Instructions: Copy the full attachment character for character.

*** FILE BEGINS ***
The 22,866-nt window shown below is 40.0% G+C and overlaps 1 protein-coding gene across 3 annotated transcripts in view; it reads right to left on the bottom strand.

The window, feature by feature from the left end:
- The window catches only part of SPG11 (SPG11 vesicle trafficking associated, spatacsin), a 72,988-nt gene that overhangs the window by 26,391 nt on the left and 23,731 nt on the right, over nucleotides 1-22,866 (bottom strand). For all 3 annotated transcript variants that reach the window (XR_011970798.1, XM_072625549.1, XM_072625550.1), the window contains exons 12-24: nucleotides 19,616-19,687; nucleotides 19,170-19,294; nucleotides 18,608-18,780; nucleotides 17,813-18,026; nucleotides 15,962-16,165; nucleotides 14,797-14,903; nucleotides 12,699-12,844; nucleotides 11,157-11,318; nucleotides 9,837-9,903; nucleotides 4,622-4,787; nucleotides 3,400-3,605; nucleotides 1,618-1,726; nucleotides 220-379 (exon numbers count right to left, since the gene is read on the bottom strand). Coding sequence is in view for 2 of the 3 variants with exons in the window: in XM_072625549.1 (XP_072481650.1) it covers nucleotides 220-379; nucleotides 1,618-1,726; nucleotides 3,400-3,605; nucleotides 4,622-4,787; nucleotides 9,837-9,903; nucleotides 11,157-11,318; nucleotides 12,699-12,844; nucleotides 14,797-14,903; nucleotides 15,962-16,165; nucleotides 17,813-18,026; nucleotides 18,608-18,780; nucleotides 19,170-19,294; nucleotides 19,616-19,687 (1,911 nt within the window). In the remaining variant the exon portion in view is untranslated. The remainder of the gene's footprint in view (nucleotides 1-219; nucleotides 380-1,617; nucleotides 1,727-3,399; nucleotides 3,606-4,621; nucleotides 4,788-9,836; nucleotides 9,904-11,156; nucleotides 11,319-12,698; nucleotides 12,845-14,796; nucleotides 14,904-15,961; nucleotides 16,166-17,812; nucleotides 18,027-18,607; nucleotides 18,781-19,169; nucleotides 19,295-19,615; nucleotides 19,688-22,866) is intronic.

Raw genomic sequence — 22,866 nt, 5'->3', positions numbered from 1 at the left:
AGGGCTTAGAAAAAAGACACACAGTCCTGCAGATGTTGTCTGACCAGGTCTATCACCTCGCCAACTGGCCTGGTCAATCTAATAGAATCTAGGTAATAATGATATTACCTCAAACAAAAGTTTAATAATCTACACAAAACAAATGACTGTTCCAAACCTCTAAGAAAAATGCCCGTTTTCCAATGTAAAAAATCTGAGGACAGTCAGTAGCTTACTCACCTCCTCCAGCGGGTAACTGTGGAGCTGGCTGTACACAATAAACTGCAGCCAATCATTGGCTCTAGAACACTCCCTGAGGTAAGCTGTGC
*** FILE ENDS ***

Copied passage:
The 22,866-nt window shown below is 40.0% G+C and overlaps 1 protein-coding gene across 3 annotated transcripts in view; it reads right to left on the bottom strand.

The window, feature by feature from the left end:
- The window catches only part of SPG11 (SPG11 vesicle trafficking associated, spatacsin), a 72,988-nt gene that overhangs the window by 26,391 nt on the left and 23,731 nt on the right, over nucleotides 1-22,866 (bottom strand). For all 3 annotated transcript variants that reach the window (XR_011970798.1, XM_072625549.1, XM_072625550.1), the window contains exons 12-24: nucleotides 19,616-19,687; nucleotides 19,170-19,294; nucleotides 18,608-18,780; nucleotides 17,813-18,026; nucleotides 15,962-16,165; nucleotides 14,797-14,903; nucleotides 12,699-12,844; nucleotides 11,157-11,318; nucleotides 9,837-9,903; nucleotides 4,622-4,787; nucleotides 3,400-3,605; nucleotides 1,618-1,726; nucleotides 220-379 (exon numbers count right to left, since the gene is read on the bottom strand). Coding sequence is in view for 2 of the 3 variants with exons in the window: in XM_072625549.1 (XP_072481650.1) it covers nucleotides 220-379; nucleotides 1,618-1,726; nucleotides 3,400-3,605; nucleotides 4,622-4,787; nucleotides 9,837-9,903; nucleotides 11,157-11,318; nucleotides 12,699-12,844; nucleotides 14,797-14,903; nucleotides 15,962-16,165; nucleotides 17,813-18,026; nucleotides 18,608-18,780; nucleotides 19,170-19,294; nucleotides 19,616-19,687 (1,911 nt within the window). In the remaining variant the exon portion in view is untranslated. The remainder of the gene's footprint in view (nucleotides 1-219; nucleotides 380-1,617; nucleotides 1,727-3,399; nucleotides 3,606-4,621; nucleotides 4,788-9,836; nucleotides 9,904-11,156; nucleotides 11,319-12,698; nucleotides 12,845-14,796; nucleotides 14,904-15,961; nucleotides 16,166-17,812; nucleotides 18,027-18,607; nucleotides 18,781-19,169; nucleotides 19,295-19,615; nucleotides 19,688-22,866) is intronic.

Raw genomic sequence — 22,866 nt, 5'->3', positions numbered from 1 at the left:
AGGGCTTAGAAAAAAGACACACAGTCCTGCAGATGTTGTCTGACCAGGTCTATCACCTCGCCAACTGGCCTGGTCAATCTAATAGAATCTAGGTAATAATGATATTACCTCAAACAAAAGTTTAATAATCTACACAAAACAAATGACTGTTCCAAACCTCTAAGAAAAATGCCCGTTTTCCAATGTAAAAAATCTGAGGACAGTCAGTAGCTTACTCACCTCCTCCAGCGGGTAACTGTGGAGCTGGCTGTACACAATAAACTGCAGCCAATCATTGGCTCTAGAACACTCCCTGAGGTAAGCTGTGC